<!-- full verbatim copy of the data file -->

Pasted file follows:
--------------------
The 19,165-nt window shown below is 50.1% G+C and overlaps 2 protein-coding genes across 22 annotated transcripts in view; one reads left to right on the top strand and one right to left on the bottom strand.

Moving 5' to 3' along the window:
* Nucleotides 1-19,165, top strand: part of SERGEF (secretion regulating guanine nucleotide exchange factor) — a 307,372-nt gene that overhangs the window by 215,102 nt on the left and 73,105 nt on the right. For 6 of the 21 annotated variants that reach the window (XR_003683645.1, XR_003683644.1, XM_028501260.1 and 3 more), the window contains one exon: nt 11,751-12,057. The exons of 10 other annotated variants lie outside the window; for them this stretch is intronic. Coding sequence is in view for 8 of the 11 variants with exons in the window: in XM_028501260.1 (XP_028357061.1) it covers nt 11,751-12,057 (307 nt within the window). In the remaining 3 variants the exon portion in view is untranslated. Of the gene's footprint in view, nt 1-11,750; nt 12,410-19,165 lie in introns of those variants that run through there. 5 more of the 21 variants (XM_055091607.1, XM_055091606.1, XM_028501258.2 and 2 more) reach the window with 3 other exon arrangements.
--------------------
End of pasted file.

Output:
The 19,165-nt window shown below is 50.1% G+C and overlaps 2 protein-coding genes across 22 annotated transcripts in view; one reads left to right on the top strand and one right to left on the bottom strand.

Moving 5' to 3' along the window:
* Nucleotides 1-19,165, top strand: part of SERGEF (secretion regulating guanine nucleotide exchange factor) — a 307,372-nt gene that overhangs the window by 215,102 nt on the left and 73,105 nt on the right. For 6 of the 21 annotated variants that reach the window (XR_003683645.1, XR_003683644.1, XM_028501260.1 and 3 more), the window contains one exon: nt 11,751-12,057. The exons of 10 other annotated variants lie outside the window; for them this stretch is intronic. Coding sequence is in view for 8 of the 11 variants with exons in the window: in XM_028501260.1 (XP_028357061.1) it covers nt 11,751-12,057 (307 nt within the window). In the remaining 3 variants the exon portion in view is untranslated. Of the gene's footprint in view, nt 1-11,750; nt 12,410-19,165 lie in introns of those variants that run through there. 5 more of the 21 variants (XM_055091607.1, XM_055091606.1, XM_028501258.2 and 2 more) reach the window with 3 other exon arrangements.